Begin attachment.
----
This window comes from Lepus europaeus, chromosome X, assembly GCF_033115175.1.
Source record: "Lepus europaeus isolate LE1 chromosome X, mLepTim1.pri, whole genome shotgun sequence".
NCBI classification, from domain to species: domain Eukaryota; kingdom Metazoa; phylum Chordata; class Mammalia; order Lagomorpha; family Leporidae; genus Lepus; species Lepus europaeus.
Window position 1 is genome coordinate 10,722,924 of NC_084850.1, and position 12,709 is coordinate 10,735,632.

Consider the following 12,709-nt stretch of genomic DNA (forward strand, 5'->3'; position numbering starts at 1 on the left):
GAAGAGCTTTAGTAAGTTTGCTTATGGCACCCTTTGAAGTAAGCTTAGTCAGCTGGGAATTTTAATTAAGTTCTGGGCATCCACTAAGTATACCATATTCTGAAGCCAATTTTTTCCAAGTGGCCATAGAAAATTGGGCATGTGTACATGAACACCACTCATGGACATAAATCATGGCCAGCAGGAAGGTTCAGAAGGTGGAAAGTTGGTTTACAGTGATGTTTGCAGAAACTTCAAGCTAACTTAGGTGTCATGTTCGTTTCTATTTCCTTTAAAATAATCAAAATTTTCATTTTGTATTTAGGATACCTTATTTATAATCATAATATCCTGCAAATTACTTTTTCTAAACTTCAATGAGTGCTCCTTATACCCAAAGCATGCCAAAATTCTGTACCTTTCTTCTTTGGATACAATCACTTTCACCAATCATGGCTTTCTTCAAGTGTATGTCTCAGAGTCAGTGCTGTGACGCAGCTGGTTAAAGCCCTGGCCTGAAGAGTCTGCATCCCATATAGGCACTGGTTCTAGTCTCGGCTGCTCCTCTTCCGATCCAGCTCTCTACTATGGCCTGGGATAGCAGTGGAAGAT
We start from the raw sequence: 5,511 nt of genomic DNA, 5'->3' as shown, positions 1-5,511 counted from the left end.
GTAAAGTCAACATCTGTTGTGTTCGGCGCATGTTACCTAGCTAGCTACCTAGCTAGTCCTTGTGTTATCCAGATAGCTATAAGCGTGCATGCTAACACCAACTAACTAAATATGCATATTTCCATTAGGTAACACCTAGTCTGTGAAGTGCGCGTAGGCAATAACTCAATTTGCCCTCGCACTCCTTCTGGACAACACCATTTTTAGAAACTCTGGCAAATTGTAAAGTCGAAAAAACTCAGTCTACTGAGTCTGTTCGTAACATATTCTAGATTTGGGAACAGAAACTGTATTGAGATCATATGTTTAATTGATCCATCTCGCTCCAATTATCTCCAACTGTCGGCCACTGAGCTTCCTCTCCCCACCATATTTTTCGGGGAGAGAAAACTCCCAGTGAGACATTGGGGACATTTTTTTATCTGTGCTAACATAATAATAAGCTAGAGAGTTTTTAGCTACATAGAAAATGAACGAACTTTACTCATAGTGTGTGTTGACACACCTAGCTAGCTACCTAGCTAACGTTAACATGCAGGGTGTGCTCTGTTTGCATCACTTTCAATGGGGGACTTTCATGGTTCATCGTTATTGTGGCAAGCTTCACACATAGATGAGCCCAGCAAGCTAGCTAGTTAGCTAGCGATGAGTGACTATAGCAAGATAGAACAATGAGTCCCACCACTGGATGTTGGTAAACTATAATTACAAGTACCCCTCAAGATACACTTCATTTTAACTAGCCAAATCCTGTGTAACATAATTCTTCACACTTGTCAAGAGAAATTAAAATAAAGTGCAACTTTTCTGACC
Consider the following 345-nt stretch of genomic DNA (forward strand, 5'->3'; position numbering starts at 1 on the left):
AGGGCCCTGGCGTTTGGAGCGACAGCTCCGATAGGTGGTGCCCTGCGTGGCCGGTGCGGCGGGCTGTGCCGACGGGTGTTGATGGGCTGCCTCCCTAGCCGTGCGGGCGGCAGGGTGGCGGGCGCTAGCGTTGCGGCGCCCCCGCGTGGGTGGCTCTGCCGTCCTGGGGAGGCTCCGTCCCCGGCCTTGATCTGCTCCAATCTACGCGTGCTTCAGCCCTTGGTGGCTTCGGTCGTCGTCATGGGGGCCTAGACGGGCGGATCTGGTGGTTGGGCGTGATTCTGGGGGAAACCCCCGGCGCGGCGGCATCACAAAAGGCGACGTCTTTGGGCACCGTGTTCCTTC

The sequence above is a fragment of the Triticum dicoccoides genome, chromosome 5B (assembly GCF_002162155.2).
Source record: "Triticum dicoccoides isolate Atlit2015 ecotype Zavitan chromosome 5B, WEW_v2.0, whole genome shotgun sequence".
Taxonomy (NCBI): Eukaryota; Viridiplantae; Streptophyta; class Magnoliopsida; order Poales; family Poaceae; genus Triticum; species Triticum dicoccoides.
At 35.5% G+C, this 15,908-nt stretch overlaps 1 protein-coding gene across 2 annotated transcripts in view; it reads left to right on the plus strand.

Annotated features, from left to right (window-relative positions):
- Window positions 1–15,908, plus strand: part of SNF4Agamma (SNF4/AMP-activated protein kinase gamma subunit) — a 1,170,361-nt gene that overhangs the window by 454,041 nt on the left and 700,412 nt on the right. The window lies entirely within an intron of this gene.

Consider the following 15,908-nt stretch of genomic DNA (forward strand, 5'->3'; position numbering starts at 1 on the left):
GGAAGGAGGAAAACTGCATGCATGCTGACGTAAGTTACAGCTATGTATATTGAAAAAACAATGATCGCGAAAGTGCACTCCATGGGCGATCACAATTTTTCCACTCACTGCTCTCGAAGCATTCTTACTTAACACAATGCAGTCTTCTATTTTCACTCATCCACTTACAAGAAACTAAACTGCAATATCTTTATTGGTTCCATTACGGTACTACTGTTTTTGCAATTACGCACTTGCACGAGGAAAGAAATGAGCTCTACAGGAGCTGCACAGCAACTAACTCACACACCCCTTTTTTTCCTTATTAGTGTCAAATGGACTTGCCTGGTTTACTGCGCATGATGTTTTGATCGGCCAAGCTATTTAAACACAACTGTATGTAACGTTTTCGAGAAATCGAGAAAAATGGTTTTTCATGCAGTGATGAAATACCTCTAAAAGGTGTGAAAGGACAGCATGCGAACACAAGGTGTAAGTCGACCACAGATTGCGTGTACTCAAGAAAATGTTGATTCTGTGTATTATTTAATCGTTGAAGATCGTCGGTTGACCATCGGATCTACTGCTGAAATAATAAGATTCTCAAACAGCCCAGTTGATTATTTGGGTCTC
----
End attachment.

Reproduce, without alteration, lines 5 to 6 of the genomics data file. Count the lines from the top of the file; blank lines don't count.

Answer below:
Consider the following 12,709-nt stretch of genomic DNA (forward strand, 5'->3'; position numbering starts at 1 on the left):
GAAGAGCTTTAGTAAGTTTGCTTATGGCACCCTTTGAAGTAAGCTTAGTCAGCTGGGAATTTTAATTAAGTTCTGGGCATCCACTAAGTATACCATATTCTGAAGCCAATTTTTTCCAAGTGGCCATAGAAAATTGGGCATGTGTACATGAACACCACTCATGGACATAAATCATGGCCAGCAGGAAGGTTCAGAAGGTGGAAAGTTGGTTTACAGTGATGTTTGCAGAAACTTCAAGCTAACTTAGGTGTCATGTTCGTTTCTATTTCCTTTAAAATAATCAAAATTTTCATTTTGTATTTAGGATACCTTATTTATAATCATAATATCCTGCAAATTACTTTTTCTAAACTTCAATGAGTGCTCCTTATACCCAAAGCATGCCAAAATTCTGTACCTTTCTTCTTTGGATACAATCACTTTCACCAATCATGGCTTTCTTCAAGTGTATGTCTCAGAGTCAGTGCTGTGACGCAGCTGGTTAAAGCCCTGGCCTGAAGAGTCTGCATCCCATATAGGCACTGGTTCTAGTCTCGGCTGCTCCTCTTCCGATCCAGCTCTCTACTATGGCCTGGGATAGCAGTGGAAGAT